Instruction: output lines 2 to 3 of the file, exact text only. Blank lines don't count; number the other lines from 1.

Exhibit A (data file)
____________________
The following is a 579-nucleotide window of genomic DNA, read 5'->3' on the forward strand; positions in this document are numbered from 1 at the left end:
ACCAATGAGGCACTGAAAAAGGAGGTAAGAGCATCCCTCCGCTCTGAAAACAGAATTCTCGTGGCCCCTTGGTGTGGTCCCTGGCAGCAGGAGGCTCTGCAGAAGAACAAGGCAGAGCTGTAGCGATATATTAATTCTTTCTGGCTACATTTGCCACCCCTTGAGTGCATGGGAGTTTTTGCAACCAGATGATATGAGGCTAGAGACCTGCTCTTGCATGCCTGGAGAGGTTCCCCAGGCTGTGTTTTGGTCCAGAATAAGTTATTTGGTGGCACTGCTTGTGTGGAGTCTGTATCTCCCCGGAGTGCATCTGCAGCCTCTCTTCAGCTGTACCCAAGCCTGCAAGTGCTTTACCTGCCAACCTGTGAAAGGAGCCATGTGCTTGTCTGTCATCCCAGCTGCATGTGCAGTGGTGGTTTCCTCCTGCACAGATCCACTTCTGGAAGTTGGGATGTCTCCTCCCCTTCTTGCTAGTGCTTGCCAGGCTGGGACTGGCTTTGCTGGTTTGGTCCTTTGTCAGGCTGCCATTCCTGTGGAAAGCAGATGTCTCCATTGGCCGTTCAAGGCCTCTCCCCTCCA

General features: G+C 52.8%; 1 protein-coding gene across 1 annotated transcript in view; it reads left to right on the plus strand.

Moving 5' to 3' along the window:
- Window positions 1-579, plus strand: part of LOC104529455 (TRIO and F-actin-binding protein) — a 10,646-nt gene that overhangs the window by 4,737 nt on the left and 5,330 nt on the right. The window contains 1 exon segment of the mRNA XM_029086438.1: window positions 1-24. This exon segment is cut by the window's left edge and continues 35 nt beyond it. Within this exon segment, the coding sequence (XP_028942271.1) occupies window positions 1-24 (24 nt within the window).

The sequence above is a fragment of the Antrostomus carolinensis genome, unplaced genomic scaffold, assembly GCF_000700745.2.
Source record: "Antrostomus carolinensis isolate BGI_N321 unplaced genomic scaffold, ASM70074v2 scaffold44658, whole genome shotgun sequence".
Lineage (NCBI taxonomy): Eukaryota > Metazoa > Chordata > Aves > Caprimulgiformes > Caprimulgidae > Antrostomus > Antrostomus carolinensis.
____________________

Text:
ACCAATGAGGCACTGAAAAAGGAGGTAAGAGCATCCCTCCGCTCTGAAAACAGAATTCTCGTGGCCCCTTGGTGTGGTCCCTGGCAGCAGGAGGCTCTGCAGAAGAACAAGGCAGAGCTGTAGCGATATATTAATTCTTTCTGGCTACATTTGCCACCCCTTGAGTGCATGGGAGTTTTTGCAACCAGATGATATGAGGCTAGAGACCTGCTCTTGCATGCCTGGAGAGGTTCCCCAGGCTGTGTTTTGGTCCAGAATAAGTTATTTGGTGGCACTGCTTGTGTGGAGTCTGTATCTCCCCGGAGTGCATCTGCAGCCTCTCTTCAGCTGTACCCAAGCCTGCAAGTGCTTTACCTGCCAACCTGTGAAAGGAGCCATGTGCTTGTCTGTCATCCCAGCTGCATGTGCAGTGGTGGTTTCCTCCTGCACAGATCCACTTCTGGAAGTTGGGATGTCTCCTCCCCTTCTTGCTAGTGCTTGCCAGGCTGGGACTGGCTTTGCTGGTTTGGTCCTTTGTCAGGCTGCCATTCCTGTGGAAAGCAGATGTCTCCATTGGCCGTTCAAGGCCTCTCCCCTCCA

General features: G+C 52.8%; 1 protein-coding gene across 1 annotated transcript in view; it reads left to right on the plus strand.